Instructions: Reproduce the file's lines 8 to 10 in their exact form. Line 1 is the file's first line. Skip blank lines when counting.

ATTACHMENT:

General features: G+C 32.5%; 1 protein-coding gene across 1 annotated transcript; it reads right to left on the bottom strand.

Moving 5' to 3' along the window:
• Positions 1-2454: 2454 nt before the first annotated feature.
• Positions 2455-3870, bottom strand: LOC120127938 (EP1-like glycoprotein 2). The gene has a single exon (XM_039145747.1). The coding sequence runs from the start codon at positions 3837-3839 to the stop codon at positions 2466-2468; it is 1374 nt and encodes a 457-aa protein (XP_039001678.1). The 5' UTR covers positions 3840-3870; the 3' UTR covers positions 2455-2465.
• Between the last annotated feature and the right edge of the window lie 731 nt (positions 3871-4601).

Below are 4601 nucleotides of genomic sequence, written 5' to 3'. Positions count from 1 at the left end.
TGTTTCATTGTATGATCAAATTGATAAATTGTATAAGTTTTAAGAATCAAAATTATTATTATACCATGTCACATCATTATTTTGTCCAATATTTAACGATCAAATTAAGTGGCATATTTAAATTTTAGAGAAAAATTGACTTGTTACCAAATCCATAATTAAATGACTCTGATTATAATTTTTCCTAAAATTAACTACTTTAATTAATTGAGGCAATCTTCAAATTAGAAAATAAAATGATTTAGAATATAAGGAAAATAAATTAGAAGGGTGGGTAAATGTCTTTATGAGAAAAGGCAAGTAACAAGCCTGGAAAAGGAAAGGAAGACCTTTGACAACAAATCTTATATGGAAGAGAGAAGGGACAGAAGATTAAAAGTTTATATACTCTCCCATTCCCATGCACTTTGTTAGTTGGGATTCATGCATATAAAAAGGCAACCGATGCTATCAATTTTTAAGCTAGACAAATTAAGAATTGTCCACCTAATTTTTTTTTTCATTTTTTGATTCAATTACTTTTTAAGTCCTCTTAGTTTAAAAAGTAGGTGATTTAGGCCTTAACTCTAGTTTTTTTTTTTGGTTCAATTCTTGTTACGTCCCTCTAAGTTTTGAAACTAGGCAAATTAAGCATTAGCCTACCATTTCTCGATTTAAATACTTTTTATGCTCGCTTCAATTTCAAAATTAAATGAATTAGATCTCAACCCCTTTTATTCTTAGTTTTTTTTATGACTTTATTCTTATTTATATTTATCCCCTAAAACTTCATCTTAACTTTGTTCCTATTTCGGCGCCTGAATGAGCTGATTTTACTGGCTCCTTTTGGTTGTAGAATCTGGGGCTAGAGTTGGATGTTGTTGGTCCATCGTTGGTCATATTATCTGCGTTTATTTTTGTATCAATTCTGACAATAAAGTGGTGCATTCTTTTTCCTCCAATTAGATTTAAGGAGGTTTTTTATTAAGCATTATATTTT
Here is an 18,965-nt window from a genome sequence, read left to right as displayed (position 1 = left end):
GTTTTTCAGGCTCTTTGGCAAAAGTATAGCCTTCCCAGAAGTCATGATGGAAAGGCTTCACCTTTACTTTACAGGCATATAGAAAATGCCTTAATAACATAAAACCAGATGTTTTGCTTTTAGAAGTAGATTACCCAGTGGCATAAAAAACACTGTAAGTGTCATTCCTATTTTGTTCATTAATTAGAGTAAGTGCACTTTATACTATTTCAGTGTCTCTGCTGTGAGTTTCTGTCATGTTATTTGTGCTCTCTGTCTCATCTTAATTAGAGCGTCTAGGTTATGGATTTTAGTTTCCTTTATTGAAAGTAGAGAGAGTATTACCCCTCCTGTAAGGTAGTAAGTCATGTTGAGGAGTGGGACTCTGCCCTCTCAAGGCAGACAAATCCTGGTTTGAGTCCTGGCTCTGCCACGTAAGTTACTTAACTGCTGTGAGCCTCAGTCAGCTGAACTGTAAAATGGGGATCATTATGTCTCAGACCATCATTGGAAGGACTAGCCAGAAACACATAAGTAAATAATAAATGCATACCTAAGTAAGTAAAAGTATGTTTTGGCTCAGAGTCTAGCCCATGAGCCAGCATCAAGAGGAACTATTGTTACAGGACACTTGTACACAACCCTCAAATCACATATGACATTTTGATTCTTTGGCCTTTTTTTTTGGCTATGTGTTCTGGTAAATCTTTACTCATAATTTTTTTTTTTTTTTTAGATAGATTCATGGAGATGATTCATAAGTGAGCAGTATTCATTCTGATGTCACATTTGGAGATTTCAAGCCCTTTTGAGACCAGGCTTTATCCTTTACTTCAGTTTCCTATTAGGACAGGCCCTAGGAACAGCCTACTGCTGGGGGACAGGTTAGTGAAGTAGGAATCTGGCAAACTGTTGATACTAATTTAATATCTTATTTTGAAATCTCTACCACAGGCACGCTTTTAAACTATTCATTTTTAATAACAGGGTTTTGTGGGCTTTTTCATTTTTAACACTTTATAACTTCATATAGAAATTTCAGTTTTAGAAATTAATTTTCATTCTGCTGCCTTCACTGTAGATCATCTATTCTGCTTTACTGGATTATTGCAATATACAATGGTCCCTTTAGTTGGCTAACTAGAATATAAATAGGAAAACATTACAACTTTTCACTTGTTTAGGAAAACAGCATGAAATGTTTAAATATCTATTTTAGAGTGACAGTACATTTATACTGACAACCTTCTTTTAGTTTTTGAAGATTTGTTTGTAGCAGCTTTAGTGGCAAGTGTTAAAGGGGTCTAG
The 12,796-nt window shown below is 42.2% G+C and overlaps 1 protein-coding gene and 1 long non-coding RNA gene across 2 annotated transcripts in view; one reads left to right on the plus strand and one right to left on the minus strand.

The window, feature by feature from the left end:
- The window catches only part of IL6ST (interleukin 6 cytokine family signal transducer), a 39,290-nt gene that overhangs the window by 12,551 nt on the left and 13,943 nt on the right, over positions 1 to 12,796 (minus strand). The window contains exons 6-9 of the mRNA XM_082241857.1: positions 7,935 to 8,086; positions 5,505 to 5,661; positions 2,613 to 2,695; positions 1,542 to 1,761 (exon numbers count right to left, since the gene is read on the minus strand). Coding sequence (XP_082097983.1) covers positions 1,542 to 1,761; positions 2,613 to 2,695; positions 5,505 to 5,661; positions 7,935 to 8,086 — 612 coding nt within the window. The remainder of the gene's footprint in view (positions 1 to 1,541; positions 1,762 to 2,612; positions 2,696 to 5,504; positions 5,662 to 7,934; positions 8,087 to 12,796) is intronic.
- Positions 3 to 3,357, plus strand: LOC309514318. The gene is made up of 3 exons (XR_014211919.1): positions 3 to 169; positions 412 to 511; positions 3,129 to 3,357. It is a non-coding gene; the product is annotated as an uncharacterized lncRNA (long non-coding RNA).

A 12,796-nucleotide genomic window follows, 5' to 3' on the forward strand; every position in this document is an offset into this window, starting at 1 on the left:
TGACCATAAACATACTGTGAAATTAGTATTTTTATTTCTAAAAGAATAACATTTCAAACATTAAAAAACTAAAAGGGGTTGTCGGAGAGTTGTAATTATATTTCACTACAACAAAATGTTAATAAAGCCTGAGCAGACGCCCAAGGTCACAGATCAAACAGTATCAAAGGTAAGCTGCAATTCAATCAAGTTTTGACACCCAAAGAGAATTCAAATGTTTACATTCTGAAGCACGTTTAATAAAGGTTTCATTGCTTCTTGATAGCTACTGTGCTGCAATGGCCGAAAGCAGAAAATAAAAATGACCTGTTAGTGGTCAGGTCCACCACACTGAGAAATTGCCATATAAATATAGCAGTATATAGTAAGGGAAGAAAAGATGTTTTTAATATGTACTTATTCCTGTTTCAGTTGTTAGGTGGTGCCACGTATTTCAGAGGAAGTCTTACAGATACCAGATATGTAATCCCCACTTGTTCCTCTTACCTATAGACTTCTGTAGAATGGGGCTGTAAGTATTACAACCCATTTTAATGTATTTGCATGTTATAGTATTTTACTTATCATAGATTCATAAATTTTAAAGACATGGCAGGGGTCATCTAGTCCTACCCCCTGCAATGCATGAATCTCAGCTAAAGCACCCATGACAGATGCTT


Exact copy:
Here is an 18,965-nt window from a genome sequence, read left to right as displayed (position 1 = left end):
GTTTTTCAGGCTCTTTGGCAAAAGTATAGCCTTCCCAGAAGTCATGATGGAAAGGCTTCACCTTTACTTTACAGGCATATAGAAAATGCCTTAATAACATAAAACCAGATGTTTTGCTTTTAGAAGTAGATTACCCAGTGGCATAAAAAACACTGTAAGTGTCATTCCTATTTTGTTCATTAATTAGAGTAAGTGCACTTTATACTATTTCAGTGTCTCTGCTGTGAGTTTCTGTCATGTTATTTGTGCTCTCTGTCTCATCTTAATTAGAGCGTCTAGGTTATGGATTTTAGTTTCCTTTATTGAAAGTAGAGAGAGTATTACCCCTCCTGTAAGGTAGTAAGTCATGTTGAGGAGTGGGACTCTGCCCTCTCAAGGCAGACAAATCCTGGTTTGAGTCCTGGCTCTGCCACGTAAGTTACTTAACTGCTGTGAGCCTCAGTCAGCTGAACTGTAAAATGGGGATCATTATGTCTCAGACCATCATTGGAAGGACTAGCCAGAAACACATAAGTAAATAATAAATGCATACCTAAGTAAGTAAAAGTATGTTTTGGCTCAGAGTCTAGCCCATGAGCCAGCATCAAGAGGAACTATTGTTACAGGACACTTGTACACAACCCTCAAATCACATATGACATTTTGATTCTTTGGCCTTTTTTTTTGGCTATGTGTTCTGGTAAATCTTTACTCATAATTTTTTTTTTTTTTTTAGATAGATTCATGGAGATGATTCATAAGTGAGCAGTATTCATTCTGATGTCACATTTGGAGATTTCAAGCCCTTTTGAGACCAGGCTTTATCCTTTACTTCAGTTTCCTATTAGGACAGGCCCTAGGAACAGCCTACTGCTGGGGGACAGGTTAGTGAAGTAGGAATCTGGCAAACTGTTGATACTAATTTAATATCTTATTTTGAAATCTCTACCACAGGCACGCTTTTAAACTATTCATTTTTAATAACAGGGTTTTGTGGGCTTTTTCATTTTTAACACTTTATAACTTCATATAGAAATTTCAGTTTTAGAAATTAATTTTCATTCTGCTGCCTTCACTGTAGATCATCTATTCTGCTTTACTGGATTATTGCAATATACAATGGTCCCTTTAGTTGGCTAACTAGAATATAAATAGGAAAACATTACAACTTTTCACTTGTTTAGGAAAACAGCATGAAATGTTTAAATATCTATTTTAGAGTGACAGTACATTTATACTGACAACCTTCTTTTAGTTTTTGAAGATTTGTTTGTAGCAGCTTTAGTGGCAAGTGTTAAAGGGGTCTAG
The 12,796-nt window shown below is 42.2% G+C and overlaps 1 protein-coding gene and 1 long non-coding RNA gene across 2 annotated transcripts in view; one reads left to right on the plus strand and one right to left on the minus strand.